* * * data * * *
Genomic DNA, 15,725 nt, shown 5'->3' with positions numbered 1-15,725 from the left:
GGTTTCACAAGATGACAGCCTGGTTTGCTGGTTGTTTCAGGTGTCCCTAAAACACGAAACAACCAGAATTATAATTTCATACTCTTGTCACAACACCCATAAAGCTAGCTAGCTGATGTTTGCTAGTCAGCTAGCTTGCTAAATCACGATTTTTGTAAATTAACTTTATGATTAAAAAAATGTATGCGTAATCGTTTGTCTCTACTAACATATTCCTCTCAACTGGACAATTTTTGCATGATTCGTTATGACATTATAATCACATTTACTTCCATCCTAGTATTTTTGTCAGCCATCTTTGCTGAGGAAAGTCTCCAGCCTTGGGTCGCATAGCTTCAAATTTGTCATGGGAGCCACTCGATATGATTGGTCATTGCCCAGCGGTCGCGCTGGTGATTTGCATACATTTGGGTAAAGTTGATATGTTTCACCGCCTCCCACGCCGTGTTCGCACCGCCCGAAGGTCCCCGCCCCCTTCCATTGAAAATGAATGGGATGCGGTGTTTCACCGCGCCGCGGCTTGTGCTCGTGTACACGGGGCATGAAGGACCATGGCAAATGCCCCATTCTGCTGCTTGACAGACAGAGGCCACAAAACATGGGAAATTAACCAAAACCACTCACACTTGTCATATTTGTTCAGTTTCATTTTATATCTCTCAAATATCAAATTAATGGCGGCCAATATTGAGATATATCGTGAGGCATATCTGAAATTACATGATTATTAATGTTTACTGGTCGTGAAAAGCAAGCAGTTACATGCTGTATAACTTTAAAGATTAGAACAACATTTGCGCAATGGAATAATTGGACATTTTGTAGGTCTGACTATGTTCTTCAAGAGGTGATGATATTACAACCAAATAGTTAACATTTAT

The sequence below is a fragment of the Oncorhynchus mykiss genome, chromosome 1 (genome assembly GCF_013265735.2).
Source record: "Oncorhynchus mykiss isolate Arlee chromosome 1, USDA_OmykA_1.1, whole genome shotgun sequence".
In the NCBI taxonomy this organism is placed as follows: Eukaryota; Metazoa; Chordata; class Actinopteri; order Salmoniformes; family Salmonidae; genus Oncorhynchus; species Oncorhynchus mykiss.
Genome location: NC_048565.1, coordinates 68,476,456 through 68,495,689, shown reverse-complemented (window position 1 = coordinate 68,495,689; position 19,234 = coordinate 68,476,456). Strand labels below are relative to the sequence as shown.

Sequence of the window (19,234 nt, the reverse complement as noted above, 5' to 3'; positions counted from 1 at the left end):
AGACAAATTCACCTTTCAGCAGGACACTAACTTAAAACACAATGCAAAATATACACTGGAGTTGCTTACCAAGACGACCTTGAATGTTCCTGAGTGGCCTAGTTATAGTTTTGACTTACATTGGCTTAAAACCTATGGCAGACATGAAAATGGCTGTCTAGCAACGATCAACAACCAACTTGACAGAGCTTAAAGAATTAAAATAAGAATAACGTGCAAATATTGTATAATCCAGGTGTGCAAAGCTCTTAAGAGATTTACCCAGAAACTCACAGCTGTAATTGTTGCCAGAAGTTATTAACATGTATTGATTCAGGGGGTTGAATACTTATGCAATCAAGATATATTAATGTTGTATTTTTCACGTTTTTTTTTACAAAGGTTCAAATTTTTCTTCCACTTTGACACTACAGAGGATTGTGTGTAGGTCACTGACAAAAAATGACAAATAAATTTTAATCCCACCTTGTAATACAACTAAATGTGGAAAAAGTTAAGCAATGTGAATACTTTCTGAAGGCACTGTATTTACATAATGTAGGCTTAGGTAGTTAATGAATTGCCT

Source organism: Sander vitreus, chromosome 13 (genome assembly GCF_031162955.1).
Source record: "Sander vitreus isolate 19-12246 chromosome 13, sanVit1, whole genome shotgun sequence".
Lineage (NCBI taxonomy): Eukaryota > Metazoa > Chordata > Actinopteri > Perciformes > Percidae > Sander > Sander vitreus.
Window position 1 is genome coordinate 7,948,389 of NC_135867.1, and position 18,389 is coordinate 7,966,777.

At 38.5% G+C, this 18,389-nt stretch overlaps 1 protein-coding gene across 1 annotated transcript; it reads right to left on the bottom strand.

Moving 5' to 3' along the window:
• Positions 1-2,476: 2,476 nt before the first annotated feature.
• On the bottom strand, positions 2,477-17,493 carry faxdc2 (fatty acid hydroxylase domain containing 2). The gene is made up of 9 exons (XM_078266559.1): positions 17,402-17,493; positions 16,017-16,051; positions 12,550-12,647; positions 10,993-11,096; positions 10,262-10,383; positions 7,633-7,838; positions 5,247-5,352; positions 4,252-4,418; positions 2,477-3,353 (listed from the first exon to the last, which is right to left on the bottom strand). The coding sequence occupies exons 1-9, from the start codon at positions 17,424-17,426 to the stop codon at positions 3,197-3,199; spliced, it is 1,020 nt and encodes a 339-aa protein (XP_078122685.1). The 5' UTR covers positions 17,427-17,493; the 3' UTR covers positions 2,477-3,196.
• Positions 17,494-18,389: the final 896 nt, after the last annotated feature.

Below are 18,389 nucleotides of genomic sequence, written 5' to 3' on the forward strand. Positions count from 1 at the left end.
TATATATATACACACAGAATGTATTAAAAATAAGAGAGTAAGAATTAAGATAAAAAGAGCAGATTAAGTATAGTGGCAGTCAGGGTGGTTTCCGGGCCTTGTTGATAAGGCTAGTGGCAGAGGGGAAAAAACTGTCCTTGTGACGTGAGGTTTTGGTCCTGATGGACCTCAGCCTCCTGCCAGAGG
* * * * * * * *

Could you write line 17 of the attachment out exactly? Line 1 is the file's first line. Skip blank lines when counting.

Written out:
• Positions 17,494-18,389: the final 896 nt, after the last annotated feature.